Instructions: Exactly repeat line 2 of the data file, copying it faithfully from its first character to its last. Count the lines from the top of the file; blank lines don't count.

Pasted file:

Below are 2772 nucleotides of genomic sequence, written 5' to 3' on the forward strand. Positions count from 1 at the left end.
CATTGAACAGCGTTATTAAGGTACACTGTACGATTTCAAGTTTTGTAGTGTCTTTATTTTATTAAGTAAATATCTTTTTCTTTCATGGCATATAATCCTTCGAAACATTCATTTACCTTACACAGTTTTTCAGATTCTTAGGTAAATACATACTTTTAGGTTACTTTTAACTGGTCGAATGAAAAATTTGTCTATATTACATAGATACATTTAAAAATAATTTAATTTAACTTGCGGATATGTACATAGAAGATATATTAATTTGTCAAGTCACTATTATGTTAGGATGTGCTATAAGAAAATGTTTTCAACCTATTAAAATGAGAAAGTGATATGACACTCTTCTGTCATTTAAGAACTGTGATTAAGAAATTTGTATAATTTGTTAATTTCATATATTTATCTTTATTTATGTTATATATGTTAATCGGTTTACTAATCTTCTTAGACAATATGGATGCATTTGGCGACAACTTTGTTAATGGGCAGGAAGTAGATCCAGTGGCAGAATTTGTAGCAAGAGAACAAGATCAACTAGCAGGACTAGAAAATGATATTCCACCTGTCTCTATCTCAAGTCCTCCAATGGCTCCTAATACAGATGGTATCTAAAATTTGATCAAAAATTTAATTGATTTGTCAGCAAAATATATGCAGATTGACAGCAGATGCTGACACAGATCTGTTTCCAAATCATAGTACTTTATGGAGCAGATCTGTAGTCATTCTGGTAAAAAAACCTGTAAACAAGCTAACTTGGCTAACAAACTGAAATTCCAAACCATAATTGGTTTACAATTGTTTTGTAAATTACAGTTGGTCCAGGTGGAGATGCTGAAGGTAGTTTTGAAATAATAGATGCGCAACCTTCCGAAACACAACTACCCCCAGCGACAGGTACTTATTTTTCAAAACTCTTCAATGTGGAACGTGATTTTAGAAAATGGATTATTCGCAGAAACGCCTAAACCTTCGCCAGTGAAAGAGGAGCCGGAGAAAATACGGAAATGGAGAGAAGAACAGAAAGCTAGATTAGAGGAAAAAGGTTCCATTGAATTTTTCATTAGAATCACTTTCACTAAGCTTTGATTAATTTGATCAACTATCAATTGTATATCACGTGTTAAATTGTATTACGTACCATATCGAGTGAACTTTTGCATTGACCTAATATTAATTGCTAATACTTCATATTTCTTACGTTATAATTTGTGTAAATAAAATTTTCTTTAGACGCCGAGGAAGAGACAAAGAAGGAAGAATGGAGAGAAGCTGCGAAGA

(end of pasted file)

CATTGAACAGCGTTATTAAGGTACACTGTACGATTTCAAGTTTTGTAGTGTCTTTATTTTATTAAGTAAATATCTTTTTCTTTCATGGCATATAATCCTTCGAAACATTCATTTACCTTACACAGTTTTTCAGATTCTTAGGTAAATACATACTTTTAGGTTACTTTTAACTGGTCGAATGAAAAATTTGTCTATATTACATAGATACATTTAAAAATAATTTAATTTAACTTGCGGATATGTACATAGAAGATATATTAATTTGTCAAGTCACTATTATGTTAGGATGTGCTATAAGAAAATGTTTTCAACCTATTAAAATGAGAAAGTGATATGACACTCTTCTGTCATTTAAGAACTGTGATTAAGAAATTTGTATAATTTGTTAATTTCATATATTTATCTTTATTTATGTTATATATGTTAATCGGTTTACTAATCTTCTTAGACAATATGGATGCATTTGGCGACAACTTTGTTAATGGGCAGGAAGTAGATCCAGTGGCAGAATTTGTAGCAAGAGAACAAGATCAACTAGCAGGACTAGAAAATGATATTCCACCTGTCTCTATCTCAAGTCCTCCAATGGCTCCTAATACAGATGGTATCTAAAATTTGATCAAAAATTTAATTGATTTGTCAGCAAAATATATGCAGATTGACAGCAGATGCTGACACAGATCTGTTTCCAAATCATAGTACTTTATGGAGCAGATCTGTAGTCATTCTGGTAAAAAAACCTGTAAACAAGCTAACTTGGCTAACAAACTGAAATTCCAAACCATAATTGGTTTACAATTGTTTTGTAAATTACAGTTGGTCCAGGTGGAGATGCTGAAGGTAGTTTTGAAATAATAGATGCGCAACCTTCCGAAACACAACTACCCCCAGCGACAGGTACTTATTTTTCAAAACTCTTCAATGTGGAACGTGATTTTAGAAAATGGATTATTCGCAGAAACGCCTAAACCTTCGCCAGTGAAAGAGGAGCCGGAGAAAATACGGAAATGGAGAGAAGAACAGAAAGCTAGATTAGAGGAAAAAGGTTCCATTGAATTTTTCATTAGAATCACTTTCACTAAGCTTTGATTAATTTGATCAACTATCAATTGTATATCACGTGTTAAATTGTATTACGTACCATATCGAGTGAACTTTTGCATTGACCTAATATTAATTGCTAATACTTCATATTTCTTACGTTATAATTTGTGTAAATAAAATTTTCTTTAGACGCCGAGGAAGAGACAAAGAAGGAAGAATGGAGAGAAGCTGCGAAGA